Boston fire chief threatens to sue deputies

Boston Fire Chief Steve Abraira is threatening to sue 13 deputy chiefs for defamation. Credit: Google images
Boston Fire Chief Steve Abraira is threatening to sue 13 deputy chiefs for defamation. Credit: Google images

Boston Fire chief Steve Abraira will sue his deputy chiefs if they don’t stop making “defamatory” statements, his lawyer said.

The Boston Globe obtained a letter that attorney Louis M. Ciavarra sent to 13 deputy chiefs last week regarding a letter the deputies had sent to Boston Mayor Thomas Menino, criticizing Abraira’s handling of the marathon bombings.

The letter, signed by all but one of the department’s deputy chiefs, called Abraira’s “inactions” after the Boylston Street explosions “indefensible,” and claimed the marathon was just one example of the chief failing to take command.

“[Abraira] shields himself from immediate accountability while setting the stage for undermining the confidence and authority of his command staff,” the deputy chiefs wrote to Menino. “While acknowledging his ultimate accountability for department operations, he avoids on-the-scene responsibility.”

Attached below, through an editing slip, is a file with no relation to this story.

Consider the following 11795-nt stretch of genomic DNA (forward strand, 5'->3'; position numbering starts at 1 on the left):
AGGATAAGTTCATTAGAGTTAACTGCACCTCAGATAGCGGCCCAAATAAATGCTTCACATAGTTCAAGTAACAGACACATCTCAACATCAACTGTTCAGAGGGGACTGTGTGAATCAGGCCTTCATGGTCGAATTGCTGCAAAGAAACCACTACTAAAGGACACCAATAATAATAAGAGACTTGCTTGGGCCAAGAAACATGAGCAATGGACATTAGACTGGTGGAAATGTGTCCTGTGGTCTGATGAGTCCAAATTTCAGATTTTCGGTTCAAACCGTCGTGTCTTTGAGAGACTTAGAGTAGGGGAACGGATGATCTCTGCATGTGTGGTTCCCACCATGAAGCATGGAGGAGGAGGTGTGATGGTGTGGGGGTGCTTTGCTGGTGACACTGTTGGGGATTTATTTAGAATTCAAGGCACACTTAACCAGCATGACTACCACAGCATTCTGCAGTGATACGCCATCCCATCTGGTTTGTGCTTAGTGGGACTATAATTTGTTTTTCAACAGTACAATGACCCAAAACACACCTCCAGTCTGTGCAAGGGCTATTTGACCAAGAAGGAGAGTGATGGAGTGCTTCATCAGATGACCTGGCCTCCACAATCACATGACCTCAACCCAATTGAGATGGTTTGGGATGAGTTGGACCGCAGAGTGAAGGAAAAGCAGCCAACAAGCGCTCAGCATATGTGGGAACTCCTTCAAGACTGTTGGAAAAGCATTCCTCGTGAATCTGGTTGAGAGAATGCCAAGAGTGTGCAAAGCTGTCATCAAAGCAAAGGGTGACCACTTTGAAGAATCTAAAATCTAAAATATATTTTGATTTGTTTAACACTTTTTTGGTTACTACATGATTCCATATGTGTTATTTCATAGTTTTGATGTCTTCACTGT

In response, Ciavarra told the deputies his firm will file a lawsuit against them “should any further such conduct ­occur.”

“Your conduct is nothing more than a transparent effort to hide the inadequacies of your own performance and to interfere with my client’s efforts to improve the Boston Fire Department,” Ciavarra wrote.

Ciavarra also attacked the deputies for sending the letter on April 26 — 11 days after the bombings.

“[The] timing of your letter, and in particular, linking it to the tragedy of April 15 is reprehensible,” Ciavarra said, calling it “a misplaced and frankly outrageous attack intended to strengthen your ability to reject and obstruct Chief ­Abraira’s efforts to bring the BFD in line with modern firefighting practices.”

Attorney Joseph Donnellan, who represents the deputy chiefs, said Ciavarra is trying to prevent them from testifying at a City Council hearing next month about their concerns. Donnellan also said the deputy chiefs would file a countersuit if Abraira takes legal action.

Abraira was appointed to lead the Boston Fire Department in 2011 after serving in Dallas and Miami, the first outsider to take the job.

Menino voiced support for Abraira after the deputy chiefs’ letter was publicized, saying, “He has a future as long as I am here.”

Fire Commissioner Roderick Fraser, who appointed Abraira, wouldn’t comment to the Globe about Ciavarra’s letter, but has said he ­approves of Abraira’s job performance.

Follow Metro Boston on Twitter: @MetroBos



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